Here is a simplified 5-step procedure:

  • Harvest the coffee plants
  • Sort the coffee cherries. Select the cherries you’ll need for the processing. For the best quality, farmers select only ripe, dark-red cherries
  • Place the selected cherries in an open place to be sun-dried. This sun-drying allows the flavors to be absorbed, producing a noticeable taste. As they dry, they ferment
  • Keep turning and checking the cherries at least three times a day to allow moisture to escape and prevent molding
  • Once dried, remove the beans from the cherries

Now, let’s look at the main differences between coffee processed in this old, traditional way and the more modern washing method.

Dry vs. Wet Processed Coffee

Dry vs. Wet Processed Coffee

The main difference between dry and wet-processed coffee is that one is earthy and wild, and the other gives a clean taste.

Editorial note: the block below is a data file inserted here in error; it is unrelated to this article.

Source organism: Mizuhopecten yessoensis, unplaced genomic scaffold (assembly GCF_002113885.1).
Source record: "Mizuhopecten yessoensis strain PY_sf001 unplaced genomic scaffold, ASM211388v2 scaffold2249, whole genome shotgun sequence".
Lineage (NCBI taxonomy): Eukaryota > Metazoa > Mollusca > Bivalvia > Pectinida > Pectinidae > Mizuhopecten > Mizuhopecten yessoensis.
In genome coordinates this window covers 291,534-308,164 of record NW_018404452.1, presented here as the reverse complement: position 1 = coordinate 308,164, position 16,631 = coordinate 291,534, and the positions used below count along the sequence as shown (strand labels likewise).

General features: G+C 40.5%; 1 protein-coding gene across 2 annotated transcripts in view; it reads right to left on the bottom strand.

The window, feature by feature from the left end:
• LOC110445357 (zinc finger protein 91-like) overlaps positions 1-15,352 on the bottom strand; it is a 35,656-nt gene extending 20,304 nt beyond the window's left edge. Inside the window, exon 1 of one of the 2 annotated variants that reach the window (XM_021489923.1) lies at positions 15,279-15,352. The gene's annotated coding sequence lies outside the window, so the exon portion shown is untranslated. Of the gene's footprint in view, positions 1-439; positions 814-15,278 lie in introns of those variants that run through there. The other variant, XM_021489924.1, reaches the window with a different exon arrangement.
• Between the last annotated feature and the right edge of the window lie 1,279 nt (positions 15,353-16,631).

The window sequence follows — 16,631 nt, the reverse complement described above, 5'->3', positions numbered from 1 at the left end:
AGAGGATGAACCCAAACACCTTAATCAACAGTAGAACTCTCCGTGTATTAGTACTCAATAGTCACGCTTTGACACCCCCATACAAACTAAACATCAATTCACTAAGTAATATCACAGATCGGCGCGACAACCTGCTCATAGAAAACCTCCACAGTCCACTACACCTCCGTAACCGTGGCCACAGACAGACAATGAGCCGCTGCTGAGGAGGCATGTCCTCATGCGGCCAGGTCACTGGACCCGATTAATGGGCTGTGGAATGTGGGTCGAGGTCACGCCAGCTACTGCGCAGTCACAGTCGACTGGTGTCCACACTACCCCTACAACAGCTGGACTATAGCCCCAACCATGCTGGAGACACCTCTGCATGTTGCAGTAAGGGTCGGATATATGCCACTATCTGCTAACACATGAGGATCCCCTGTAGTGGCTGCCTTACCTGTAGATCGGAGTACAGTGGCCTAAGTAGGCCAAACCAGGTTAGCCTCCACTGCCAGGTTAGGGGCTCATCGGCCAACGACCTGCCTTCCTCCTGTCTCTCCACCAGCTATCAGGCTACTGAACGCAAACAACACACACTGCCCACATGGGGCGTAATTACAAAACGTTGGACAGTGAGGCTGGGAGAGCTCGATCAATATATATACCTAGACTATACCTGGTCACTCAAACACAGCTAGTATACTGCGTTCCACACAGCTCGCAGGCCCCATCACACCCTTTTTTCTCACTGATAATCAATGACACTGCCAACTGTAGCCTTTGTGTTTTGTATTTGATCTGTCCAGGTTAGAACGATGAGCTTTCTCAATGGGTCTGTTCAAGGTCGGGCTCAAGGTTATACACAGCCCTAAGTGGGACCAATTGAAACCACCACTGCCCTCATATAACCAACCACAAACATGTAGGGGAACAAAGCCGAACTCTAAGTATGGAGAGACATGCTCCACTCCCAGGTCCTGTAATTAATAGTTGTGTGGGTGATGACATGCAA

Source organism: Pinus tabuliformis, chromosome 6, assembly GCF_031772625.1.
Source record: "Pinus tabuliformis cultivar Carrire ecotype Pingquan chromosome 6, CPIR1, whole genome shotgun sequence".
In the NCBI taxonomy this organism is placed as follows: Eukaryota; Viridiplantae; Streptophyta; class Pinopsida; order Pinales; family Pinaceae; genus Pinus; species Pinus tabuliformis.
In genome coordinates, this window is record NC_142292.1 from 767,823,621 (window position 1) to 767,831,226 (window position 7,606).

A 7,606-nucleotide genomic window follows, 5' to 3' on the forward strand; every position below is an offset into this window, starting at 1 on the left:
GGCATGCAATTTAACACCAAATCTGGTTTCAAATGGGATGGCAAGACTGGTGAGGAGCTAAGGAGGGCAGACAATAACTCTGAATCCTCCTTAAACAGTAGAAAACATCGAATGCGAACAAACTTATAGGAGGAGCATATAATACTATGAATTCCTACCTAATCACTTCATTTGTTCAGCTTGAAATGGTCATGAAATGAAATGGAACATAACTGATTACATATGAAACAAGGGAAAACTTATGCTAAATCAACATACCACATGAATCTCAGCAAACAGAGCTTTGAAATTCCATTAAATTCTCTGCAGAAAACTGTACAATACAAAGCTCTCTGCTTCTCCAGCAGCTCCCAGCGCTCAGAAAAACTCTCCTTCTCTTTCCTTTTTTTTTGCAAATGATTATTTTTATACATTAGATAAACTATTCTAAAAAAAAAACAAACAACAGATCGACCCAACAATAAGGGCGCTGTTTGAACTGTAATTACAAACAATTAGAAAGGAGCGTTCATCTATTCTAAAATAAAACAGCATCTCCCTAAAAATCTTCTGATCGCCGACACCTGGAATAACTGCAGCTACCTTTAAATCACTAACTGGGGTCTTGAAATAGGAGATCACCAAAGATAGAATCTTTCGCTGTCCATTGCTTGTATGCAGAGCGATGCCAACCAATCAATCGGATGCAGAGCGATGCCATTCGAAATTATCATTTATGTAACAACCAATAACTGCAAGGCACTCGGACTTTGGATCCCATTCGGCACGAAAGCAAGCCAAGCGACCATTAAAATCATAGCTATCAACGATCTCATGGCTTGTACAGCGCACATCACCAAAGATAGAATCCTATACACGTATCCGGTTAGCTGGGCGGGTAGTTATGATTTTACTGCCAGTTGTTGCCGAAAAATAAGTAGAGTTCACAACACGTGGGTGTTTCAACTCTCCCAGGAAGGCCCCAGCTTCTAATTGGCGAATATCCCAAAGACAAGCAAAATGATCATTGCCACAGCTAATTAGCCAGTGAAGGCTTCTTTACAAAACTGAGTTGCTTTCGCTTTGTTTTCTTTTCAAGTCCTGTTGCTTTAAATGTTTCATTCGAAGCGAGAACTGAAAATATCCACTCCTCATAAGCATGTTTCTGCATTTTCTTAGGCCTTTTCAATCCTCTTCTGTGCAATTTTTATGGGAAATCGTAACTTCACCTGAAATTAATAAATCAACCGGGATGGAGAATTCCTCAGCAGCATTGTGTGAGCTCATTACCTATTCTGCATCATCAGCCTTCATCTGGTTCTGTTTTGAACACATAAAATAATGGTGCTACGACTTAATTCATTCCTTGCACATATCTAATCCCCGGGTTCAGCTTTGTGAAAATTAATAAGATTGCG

One is straightforward and requires no equipment, while the other requires a sophisticated process. As you already know, dry-processed coffee is the former, and wet-processed coffee is the latter.

Dry processing of coffee may look simple, but it has lots of advantages. Let’s overlook the time it takes to get it done and assume that that is a price we have to pay, yet, there seem to be some more disadvantages that may make you think twice about this method.

For example, because the processing doesn’t consider the different sizes of the beans, the process produces very inconsistent beans. This is one problem that is not present in wet-processed coffee.

So, which method is better? Let’s try a comparison.

The dry method involves the separation of the coffee cherries after harvest and then spreading them on a flat surface to be dried by the sun.

When they are dry, the cherries’ outer layers are removed, leaving only the beans.

The dry method, meanwhile, involves washing the coffee. After harvest, the coffee beans are soaked in water so that the ripe ones are separated from the unripe ones.

The pulp of the ripe ones is then removed until they are dried.